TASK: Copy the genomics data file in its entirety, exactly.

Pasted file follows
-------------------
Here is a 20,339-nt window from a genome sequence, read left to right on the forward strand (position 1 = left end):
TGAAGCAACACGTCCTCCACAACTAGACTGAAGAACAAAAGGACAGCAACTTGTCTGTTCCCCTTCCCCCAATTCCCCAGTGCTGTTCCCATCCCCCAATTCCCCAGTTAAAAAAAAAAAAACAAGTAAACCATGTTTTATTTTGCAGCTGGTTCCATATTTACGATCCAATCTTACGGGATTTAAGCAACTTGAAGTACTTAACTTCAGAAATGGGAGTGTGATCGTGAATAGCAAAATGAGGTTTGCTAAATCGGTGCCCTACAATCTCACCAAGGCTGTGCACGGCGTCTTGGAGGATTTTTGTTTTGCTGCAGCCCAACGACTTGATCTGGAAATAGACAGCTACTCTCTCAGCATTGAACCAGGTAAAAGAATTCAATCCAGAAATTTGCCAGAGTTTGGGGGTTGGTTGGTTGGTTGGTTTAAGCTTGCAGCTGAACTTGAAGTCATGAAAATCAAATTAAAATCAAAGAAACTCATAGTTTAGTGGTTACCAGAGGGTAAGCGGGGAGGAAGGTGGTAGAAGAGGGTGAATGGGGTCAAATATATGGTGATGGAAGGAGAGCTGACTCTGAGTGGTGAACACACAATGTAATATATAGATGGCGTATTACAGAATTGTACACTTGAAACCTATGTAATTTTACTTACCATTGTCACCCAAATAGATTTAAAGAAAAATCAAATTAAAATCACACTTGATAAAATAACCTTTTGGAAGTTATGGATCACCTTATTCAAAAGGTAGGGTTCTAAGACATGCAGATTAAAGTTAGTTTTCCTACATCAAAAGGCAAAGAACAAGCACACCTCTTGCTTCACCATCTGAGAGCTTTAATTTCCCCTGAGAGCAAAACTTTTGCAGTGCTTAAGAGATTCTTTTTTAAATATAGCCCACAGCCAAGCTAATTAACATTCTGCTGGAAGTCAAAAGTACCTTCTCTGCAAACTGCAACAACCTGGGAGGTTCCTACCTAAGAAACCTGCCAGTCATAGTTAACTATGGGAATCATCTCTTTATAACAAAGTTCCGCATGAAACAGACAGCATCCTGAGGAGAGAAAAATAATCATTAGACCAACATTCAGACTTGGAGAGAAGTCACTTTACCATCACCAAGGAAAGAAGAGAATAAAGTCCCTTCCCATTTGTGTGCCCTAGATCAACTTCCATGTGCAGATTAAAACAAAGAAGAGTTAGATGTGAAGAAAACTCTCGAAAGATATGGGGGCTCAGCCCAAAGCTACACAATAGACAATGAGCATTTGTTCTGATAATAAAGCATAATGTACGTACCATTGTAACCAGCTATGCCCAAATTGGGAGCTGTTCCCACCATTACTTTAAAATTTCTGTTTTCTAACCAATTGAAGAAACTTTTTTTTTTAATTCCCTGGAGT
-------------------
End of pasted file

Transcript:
Here is a 20,339-nt window from a genome sequence, read left to right on the forward strand (position 1 = left end):
TGAAGCAACACGTCCTCCACAACTAGACTGAAGAACAAAAGGACAGCAACTTGTCTGTTCCCCTTCCCCCAATTCCCCAGTGCTGTTCCCATCCCCCAATTCCCCAGTTAAAAAAAAAAAAACAAGTAAACCATGTTTTATTTTGCAGCTGGTTCCATATTTACGATCCAATCTTACGGGATTTAAGCAACTTGAAGTACTTAACTTCAGAAATGGGAGTGTGATCGTGAATAGCAAAATGAGGTTTGCTAAATCGGTGCCCTACAATCTCACCAAGGCTGTGCACGGCGTCTTGGAGGATTTTTGTTTTGCTGCAGCCCAACGACTTGATCTGGAAATAGACAGCTACTCTCTCAGCATTGAACCAGGTAAAAGAATTCAATCCAGAAATTTGCCAGAGTTTGGGGGTTGGTTGGTTGGTTGGTTTAAGCTTGCAGCTGAACTTGAAGTCATGAAAATCAAATTAAAATCAAAGAAACTCATAGTTTAGTGGTTACCAGAGGGTAAGCGGGGAGGAAGGTGGTAGAAGAGGGTGAATGGGGTCAAATATATGGTGATGGAAGGAGAGCTGACTCTGAGTGGTGAACACACAATGTAATATATAGATGGCGTATTACAGAATTGTACACTTGAAACCTATGTAATTTTACTTACCATTGTCACCCAAATAGATTTAAAGAAAAATCAAATTAAAATCACACTTGATAAAATAACCTTTTGGAAGTTATGGATCACCTTATTCAAAAGGTAGGGTTCTAAGACATGCAGATTAAAGTTAGTTTTCCTACATCAAAAGGCAAAGAACAAGCACACCTCTTGCTTCACCATCTGAGAGCTTTAATTTCCCCTGAGAGCAAAACTTTTGCAGTGCTTAAGAGATTCTTTTTTAAATATAGCCCACAGCCAAGCTAATTAACATTCTGCTGGAAGTCAAAAGTACCTTCTCTGCAAACTGCAACAACCTGGGAGGTTCCTACCTAAGAAACCTGCCAGTCATAGTTAACTATGGGAATCATCTCTTTATAACAAAGTTCCGCATGAAACAGACAGCATCCTGAGGAGAGAAAAATAATCATTAGACCAACATTCAGACTTGGAGAGAAGTCACTTTACCATCACCAAGGAAAGAAGAGAATAAAGTCCCTTCCCATTTGTGTGCCCTAGATCAACTTCCATGTGCAGATTAAAACAAAGAAGAGTTAGATGTGAAGAAAACTCTCGAAAGATATGGGGGCTCAGCCCAAAGCTACACAATAGACAATGAGCATTTGTTCTGATAATAAAGCATAATGTACGTACCATTGTAACCAGCTATGCCCAAATTGGGAGCTGTTCCCACCATTACTTTAAAATTTCTGTTTTCTAACCAATTGAAGAAACTTTTTTTTTTAATTCCCTGGAGT